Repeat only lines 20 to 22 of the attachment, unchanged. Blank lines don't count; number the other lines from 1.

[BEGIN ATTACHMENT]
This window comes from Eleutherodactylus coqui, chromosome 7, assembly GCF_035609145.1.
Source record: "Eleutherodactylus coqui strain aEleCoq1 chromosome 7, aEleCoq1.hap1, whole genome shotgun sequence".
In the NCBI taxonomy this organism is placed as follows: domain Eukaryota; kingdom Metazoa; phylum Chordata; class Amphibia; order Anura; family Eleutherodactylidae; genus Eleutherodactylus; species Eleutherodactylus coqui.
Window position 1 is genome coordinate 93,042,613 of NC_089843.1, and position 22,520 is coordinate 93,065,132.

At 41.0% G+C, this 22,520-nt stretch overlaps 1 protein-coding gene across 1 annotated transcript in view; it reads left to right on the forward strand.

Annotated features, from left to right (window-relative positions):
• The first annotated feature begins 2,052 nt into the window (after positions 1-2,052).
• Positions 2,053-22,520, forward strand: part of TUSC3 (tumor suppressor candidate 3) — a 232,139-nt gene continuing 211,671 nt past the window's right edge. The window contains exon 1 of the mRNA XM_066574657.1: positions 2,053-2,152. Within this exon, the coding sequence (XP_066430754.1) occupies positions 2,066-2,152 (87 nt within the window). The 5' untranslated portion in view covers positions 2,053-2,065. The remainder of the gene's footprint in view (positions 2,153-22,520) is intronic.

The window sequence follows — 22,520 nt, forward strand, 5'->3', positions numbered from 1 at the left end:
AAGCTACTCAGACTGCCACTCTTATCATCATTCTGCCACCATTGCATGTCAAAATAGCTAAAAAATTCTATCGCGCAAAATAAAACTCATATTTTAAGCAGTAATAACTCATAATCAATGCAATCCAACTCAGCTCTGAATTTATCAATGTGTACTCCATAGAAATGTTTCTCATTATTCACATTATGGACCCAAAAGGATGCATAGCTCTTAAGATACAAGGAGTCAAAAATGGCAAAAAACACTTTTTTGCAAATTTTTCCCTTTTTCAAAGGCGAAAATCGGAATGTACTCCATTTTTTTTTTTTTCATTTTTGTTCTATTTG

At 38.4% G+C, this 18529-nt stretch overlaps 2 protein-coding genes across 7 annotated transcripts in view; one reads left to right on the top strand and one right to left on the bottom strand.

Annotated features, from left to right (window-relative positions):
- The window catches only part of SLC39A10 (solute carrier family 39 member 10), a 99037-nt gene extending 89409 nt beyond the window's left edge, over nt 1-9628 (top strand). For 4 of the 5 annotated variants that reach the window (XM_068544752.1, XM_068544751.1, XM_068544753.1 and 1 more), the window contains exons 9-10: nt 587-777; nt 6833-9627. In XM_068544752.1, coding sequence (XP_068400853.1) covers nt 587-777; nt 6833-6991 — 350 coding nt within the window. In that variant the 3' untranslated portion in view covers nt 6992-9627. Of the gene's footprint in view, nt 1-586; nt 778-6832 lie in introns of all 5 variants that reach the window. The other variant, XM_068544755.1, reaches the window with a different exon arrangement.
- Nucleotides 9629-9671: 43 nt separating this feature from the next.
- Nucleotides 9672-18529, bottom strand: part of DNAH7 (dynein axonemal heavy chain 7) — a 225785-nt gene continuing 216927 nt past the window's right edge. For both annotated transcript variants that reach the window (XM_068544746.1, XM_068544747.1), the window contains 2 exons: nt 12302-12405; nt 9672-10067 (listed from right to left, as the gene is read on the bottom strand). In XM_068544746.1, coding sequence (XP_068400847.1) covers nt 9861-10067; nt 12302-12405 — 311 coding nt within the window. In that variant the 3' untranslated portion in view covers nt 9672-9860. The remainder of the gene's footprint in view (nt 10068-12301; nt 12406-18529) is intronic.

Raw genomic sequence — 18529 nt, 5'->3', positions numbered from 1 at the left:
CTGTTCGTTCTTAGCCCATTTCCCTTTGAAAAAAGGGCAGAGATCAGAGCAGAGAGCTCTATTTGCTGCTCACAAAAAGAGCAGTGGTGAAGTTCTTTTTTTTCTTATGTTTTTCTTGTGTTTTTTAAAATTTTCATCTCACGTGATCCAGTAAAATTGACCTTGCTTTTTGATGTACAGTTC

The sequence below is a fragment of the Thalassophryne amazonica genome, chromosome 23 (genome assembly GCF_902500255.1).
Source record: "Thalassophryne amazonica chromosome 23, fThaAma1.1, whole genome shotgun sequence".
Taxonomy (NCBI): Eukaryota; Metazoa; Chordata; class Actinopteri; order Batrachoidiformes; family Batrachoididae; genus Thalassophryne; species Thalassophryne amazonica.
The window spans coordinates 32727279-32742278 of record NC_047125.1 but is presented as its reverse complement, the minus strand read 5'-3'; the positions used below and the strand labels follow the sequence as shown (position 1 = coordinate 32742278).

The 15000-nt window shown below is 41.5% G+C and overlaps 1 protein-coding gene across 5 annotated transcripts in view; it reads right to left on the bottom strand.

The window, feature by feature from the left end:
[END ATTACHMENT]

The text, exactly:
Taxonomy (NCBI): Eukaryota; Metazoa; Chordata; class Actinopteri; order Batrachoidiformes; family Batrachoididae; genus Thalassophryne; species Thalassophryne amazonica.
The window spans coordinates 32727279-32742278 of record NC_047125.1 but is presented as its reverse complement, the minus strand read 5'-3'; the positions used below and the strand labels follow the sequence as shown (position 1 = coordinate 32742278).

The 15000-nt window shown below is 41.5% G+C and overlaps 1 protein-coding gene across 5 annotated transcripts in view; it reads right to left on the bottom strand.